Important Skills and Considerations

To work in this field, you'll need basic mathematical abilities, hand-eye coordination and manual dexterity. Communication skills are important as well, as you will communicate with clients about what they want, what a job will require and how much it will cost.

If you go into business for yourself, you'll need to invest in your own tools and equipment as well as your own vehicle. You may also want to acquire general liability insurance, both for your own purposes and also because some companies seeking subcontractors require this insurance.

What Employers Are Looking For

Advertisements for flooring installers are often looking for subcontractors, though full-time positions with floor services companies are also available. Work experience is commonly preferred. Following are a few examples of real flooring installer job postings in March 2012:

  • A provider of flooring services in Washington looked for a part-time carpet installation subcontractor to cover jobs in part of their geographical service area. Job duties included measuring, inspecting, cutting and installing carpet, along with organizing and transporting tools and equipment. Some high school education was required.
  • A Florida-based flooring company sought subcontractors with at least two years of experience to install carpet, hardwood, tile and laminate flooring. Provision of one's own tools, transportation and general liability insurance were required.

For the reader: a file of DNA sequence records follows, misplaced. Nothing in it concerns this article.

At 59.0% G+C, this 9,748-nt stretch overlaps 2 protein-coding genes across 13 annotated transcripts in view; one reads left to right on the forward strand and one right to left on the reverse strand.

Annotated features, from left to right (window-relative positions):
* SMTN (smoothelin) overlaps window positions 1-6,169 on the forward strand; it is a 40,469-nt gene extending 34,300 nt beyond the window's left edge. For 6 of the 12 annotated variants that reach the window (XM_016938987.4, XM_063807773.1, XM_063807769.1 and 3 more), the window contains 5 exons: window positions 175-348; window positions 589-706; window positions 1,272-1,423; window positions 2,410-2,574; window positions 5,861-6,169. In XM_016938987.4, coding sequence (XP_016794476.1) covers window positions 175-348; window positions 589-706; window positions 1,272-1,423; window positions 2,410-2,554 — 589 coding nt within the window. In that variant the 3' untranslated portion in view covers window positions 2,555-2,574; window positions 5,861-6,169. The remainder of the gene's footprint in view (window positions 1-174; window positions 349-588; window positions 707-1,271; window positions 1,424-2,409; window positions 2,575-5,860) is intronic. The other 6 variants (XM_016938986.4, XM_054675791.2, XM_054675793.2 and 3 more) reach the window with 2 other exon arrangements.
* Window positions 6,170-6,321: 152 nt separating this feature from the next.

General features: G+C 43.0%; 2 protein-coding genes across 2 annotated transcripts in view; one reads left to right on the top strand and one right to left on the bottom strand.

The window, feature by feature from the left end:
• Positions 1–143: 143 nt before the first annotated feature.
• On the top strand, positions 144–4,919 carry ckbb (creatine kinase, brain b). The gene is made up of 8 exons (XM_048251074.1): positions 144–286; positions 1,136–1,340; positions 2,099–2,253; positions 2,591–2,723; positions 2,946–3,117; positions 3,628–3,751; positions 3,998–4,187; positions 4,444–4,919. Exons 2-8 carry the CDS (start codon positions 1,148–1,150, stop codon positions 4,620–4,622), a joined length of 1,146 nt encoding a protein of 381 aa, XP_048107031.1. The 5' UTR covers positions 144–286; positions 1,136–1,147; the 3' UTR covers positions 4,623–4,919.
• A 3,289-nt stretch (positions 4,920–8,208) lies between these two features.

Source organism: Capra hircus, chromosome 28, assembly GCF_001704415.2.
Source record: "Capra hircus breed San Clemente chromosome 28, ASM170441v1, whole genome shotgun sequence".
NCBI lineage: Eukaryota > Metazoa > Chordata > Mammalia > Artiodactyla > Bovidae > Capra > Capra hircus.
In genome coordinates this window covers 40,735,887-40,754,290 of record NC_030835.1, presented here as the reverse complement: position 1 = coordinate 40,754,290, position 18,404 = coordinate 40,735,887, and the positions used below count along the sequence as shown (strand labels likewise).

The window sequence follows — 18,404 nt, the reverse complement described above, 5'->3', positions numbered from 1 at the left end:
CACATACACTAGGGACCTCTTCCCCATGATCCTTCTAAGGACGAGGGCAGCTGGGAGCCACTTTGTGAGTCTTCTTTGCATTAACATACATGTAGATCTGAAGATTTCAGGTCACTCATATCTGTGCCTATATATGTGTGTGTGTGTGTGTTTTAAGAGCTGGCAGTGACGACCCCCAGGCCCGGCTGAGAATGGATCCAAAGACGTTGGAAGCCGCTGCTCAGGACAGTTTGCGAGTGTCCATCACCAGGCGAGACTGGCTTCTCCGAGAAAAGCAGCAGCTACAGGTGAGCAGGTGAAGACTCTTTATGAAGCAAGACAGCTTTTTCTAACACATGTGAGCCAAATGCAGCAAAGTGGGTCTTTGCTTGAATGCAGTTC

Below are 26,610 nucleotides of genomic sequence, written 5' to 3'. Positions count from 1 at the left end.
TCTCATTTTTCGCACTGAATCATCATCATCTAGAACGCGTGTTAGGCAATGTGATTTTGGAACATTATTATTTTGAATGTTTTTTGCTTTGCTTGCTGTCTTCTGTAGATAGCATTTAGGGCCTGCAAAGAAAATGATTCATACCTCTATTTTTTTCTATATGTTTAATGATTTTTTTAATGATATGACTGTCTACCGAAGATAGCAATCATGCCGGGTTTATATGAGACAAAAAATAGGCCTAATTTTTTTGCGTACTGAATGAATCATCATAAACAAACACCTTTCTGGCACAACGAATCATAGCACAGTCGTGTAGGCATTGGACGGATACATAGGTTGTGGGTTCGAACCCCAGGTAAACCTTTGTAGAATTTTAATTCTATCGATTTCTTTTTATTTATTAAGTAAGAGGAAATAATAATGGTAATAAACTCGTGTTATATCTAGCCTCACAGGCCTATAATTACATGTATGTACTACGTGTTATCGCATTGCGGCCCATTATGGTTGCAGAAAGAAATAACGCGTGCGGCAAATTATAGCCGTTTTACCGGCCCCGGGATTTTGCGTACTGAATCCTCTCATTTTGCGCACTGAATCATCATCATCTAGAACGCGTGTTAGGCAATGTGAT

• A floor installation company in New Jersey posted an advertisement for a sander or installer of hardwood floors to work under the company owner. Previous experience was preferred.
  • A construction company in Tennessee called for a tile installer to complete all phases of tile setting, from measuring to grout application. The job required references and five years of experience working with tile.

How to Stand out in the Field

While training can commonly be acquired on-the-job, formal apprenticeships in flooring installation are also sometimes available. These can provide you with hands-on work experience, which is commonly requested by employers. In addition, some professional organizations offer specialized flooring certification and educational classes that can help you hone your skills and demonstrate your expertise.

Other Career Options

Brickmason

If a career as a flooring installer doesn't seem right for you but you're still interested in a physical job and want to earn a higher salary, you may want to consider working as a brickmason. Brickmasons, or bricklayers, produce structures such as walls, sidewalks and fireplaces with natural stone or brick. This job is more often performed outdoors and involves considerable physical exertion, but the BLS reported that the median annual salary for these professionals was $47,000 in 2011.

Cost Estimator

A cost estimator in the construction business evaluates planned jobs and estimates what they will cost by taking into account factors such as labor, project duration and materials required. This job requires site visitations and sometimes includes analyses of bids from separate subcontractors. Though this career may require a bachelor's degree in a subject like engineering or mathematics, it demands far less physical labor than flooring installation. According to the BLS, employment of estimators is set to increase 36% from 2010-2020. In 2011, the BLS reported that these professionals earned an annual median salary of about $58,000.